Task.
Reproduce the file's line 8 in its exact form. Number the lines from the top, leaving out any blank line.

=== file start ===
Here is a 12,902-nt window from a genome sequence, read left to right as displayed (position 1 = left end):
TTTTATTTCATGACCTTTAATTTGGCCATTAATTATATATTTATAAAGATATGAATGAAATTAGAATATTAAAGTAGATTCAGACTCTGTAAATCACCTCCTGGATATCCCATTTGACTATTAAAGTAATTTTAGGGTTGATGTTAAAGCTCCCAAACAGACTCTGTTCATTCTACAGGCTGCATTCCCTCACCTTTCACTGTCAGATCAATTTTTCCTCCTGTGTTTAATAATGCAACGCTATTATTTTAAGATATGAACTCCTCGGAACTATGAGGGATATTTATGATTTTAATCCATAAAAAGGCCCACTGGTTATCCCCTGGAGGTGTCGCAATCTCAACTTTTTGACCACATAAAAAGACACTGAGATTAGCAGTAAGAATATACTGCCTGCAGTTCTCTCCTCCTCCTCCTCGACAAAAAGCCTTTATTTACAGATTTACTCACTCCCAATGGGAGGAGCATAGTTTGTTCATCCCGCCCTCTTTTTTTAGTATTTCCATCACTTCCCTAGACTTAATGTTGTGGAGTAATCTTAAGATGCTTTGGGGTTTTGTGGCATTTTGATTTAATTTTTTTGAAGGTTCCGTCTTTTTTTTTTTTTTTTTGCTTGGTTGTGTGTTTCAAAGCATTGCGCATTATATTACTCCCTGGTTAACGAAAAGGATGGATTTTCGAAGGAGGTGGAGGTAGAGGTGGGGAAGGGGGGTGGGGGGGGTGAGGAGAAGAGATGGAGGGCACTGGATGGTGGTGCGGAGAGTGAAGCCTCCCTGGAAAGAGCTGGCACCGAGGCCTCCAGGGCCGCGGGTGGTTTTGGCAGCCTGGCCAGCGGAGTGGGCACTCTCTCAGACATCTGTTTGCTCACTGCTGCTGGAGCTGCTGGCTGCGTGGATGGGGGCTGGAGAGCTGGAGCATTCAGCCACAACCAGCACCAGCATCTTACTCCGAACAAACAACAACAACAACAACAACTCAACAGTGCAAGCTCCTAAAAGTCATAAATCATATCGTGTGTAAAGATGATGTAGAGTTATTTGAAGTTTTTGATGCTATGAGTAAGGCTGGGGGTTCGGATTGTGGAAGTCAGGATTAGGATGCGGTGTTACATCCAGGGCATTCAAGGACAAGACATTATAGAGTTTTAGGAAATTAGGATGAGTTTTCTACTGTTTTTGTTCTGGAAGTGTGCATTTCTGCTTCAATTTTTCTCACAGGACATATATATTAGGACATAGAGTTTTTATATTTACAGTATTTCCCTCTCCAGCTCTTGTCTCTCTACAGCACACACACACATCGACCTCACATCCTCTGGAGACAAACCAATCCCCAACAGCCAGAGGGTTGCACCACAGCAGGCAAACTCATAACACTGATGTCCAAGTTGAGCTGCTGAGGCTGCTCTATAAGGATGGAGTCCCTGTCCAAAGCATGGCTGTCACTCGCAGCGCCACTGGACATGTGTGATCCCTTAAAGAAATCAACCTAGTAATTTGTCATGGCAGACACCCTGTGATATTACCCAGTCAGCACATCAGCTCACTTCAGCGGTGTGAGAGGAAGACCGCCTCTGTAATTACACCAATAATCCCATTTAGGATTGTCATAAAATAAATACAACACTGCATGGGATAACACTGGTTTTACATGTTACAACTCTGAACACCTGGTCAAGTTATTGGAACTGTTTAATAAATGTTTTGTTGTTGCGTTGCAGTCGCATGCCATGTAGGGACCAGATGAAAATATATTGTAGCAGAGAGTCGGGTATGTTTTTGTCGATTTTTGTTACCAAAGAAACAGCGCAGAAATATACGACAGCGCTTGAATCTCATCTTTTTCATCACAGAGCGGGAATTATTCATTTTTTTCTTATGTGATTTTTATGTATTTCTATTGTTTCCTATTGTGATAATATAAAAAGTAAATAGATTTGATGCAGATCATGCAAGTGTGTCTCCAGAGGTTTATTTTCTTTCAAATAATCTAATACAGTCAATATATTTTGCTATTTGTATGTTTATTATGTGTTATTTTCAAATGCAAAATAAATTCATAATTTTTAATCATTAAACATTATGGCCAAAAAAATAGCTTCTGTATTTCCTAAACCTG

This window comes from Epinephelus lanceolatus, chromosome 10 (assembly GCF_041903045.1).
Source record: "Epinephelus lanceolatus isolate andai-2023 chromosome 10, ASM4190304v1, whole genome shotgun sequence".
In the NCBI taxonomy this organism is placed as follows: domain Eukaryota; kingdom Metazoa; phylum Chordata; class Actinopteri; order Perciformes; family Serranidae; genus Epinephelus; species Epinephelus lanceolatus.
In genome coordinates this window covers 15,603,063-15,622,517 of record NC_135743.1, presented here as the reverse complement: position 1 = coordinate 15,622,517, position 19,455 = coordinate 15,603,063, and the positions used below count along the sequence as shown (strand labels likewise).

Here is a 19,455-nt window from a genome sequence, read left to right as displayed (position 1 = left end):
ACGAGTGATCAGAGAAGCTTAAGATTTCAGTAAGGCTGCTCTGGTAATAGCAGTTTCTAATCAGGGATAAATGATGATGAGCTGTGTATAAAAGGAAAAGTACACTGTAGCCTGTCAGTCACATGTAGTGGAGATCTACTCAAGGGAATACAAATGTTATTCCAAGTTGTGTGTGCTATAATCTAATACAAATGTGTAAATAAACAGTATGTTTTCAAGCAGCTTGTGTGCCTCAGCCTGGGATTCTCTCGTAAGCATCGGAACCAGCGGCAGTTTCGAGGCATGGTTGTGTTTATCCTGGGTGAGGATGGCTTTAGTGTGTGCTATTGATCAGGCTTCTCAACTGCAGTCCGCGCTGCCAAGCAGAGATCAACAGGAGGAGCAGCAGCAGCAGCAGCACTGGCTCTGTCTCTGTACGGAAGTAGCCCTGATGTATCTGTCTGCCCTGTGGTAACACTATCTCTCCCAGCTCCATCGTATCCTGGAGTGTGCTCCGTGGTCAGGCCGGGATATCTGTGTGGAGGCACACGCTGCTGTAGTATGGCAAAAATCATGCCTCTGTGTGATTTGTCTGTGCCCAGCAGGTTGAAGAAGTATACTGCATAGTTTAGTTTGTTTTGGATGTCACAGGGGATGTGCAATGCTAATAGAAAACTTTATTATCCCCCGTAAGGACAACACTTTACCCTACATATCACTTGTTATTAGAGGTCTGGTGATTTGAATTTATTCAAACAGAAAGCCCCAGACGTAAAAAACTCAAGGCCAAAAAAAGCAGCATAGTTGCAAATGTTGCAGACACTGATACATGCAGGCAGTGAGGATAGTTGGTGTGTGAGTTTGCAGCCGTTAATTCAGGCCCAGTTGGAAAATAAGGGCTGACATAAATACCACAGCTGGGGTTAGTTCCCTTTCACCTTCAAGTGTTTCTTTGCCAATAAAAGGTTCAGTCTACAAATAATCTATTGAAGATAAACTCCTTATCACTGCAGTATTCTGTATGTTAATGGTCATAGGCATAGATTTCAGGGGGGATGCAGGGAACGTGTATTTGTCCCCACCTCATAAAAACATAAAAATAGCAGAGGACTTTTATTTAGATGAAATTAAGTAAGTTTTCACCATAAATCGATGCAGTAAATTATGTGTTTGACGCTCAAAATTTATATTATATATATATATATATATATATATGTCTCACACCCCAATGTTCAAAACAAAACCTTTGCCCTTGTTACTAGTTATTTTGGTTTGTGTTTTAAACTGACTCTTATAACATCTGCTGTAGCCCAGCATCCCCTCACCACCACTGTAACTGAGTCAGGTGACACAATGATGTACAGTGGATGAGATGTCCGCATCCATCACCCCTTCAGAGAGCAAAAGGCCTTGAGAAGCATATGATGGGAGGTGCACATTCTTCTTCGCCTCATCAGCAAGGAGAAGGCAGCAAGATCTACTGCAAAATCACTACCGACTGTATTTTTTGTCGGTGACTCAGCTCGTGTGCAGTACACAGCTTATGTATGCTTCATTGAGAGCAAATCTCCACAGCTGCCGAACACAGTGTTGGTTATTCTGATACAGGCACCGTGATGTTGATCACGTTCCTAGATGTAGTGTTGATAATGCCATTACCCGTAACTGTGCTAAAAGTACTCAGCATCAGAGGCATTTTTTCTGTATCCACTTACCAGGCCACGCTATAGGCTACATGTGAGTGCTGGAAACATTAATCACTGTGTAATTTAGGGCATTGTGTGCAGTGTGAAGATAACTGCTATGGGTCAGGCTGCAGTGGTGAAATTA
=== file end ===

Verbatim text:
ACGAGTGATCAGAGAAGCTTAAGATTTCAGTAAGGCTGCTCTGGTAATAGCAGTTTCTAATCAGGGATAAATGATGATGAGCTGTGTATAAAAGGAAAAGTACACTGTAGCCTGTCAGTCACATGTAGTGGAGATCTACTCAAGGGAATACAAATGTTATTCCAAGTTGTGTGTGCTATAATCTAATACAAATGTGTAAATAAACAGTATGTTTTCAAGCAGCTTGTGTGCCTCAGCCTGGGATTCTCTCGTAAGCATCGGAACCAGCGGCAGTTTCGAGGCATGGTTGTGTTTATCCTGGGTGAGGATGGCTTTAGTGTGTGCTATTGATCAGGCTTCTCAACTGCAGTCCGCGCTGCCAAGCAGAGATCAACAGGAGGAGCAGCAGCAGCAGCAGCACTGGCTCTGTCTCTGTACGGAAGTAGCCCTGATGTATCTGTCTGCCCTGTGGTAACACTATCTCTCCCAGCTCCATCGTATCCTGGAGTGTGCTCCGTGGTCAGGCCGGGATATCTGTGTGGAGGCACACGCTGCTGTAGTATGGCAAAAATCATGCCTCTGTGTGATTTGTCTGTGCCCAGCAGGTTGAAGAAGTATACTGCATAGTTTAGTTTGTTTTGGATGTCACAGGGGATGTGCAATGCTAATAGAAAACTTTATTATCCCCCGTAAGGACAACACTTTACCCTACATATCACTTGTTATTAGAGGTCTGGTGATTTGAATTTATTCAAACAGAAAGCCCCAGACGTAAAAAACTCAAGGCCAAAAAAAGCAGCATAGTTGCAAATGTTGCAGACACTGATACATGCAGGCAGTGAGGATAGTTGGTGTGTGAGTTTGCAGCCGTTAATTCAGGCCCAGTTGGAAAATAAGGGCTGACATAAATACCACAGCTGGGGTTAGTTCCCTTTCACCTTCAAGTGTTTCTTTGCCAATAAAAGGTTCAGTCTACAAATAATCTATTGAAGATAAACTCCTTATCACTGCAGTATTCTGTATGTTAATGGTCATAGGCATAGATTTCAGGGGGGATGCAGGGAACGTGTATTTGTCCCCACCTCATAAAAACATAAAAATAGCAGAGGACTTTTATTTAGATGAAATTAAGTAAGTTTTCACCATAAATCGATGCAGTAAATTATGTGTTTGACGCTCAAAATTTATATTATATATATATATATATATATATATGTCTCACACCCCAATGTTCAAAACAAAACCTTTGCCCTTGTTACTAGTTATTTTGGTTTGTGTTTTAAACTGACTCTTATAACATCTGCTGTAGCCCAGCATCCCCTCACCACCACTGTAACTGAGTCAGGTGACACAATGATGTACAGTGGATGAGATGTCCGCATCCATCACCCCTTCAGAGAGCAAAAGGCCTTGAGAAGCATATGATGGGAGGTGCACATTCTTCTTCGCCTCATCAGCAAGGAGAAGGCAGCAAGATCTACTGCAAAATCACTACCGACTGTATTTTTTGTCGGTGACTCAGCTCGTGTGCAGTACACAGCTTATGTATGCTTCATTGAGAGCAAATCTCCACAGCTGCCGAACACAGTGTTGGTTATTCTGATACAGGCACCGTGATGTTGATCACGTTCCTAGATGTAGTGTTGATAATGCCATTACCCGTAACTGTGCTAAAAGTACTCAGCATCAGAGGCATTTTTTCTGTATCCACTTACCAGGCCACGCTATAGGCTACATGTGAGTGCTGGAAACATTAATCACTGTGTAATTTAGGGCATTGTGTGCAGTGTGAAGATAACTGCTATGGGTCAGGCTGCAGTGGTGAAATTA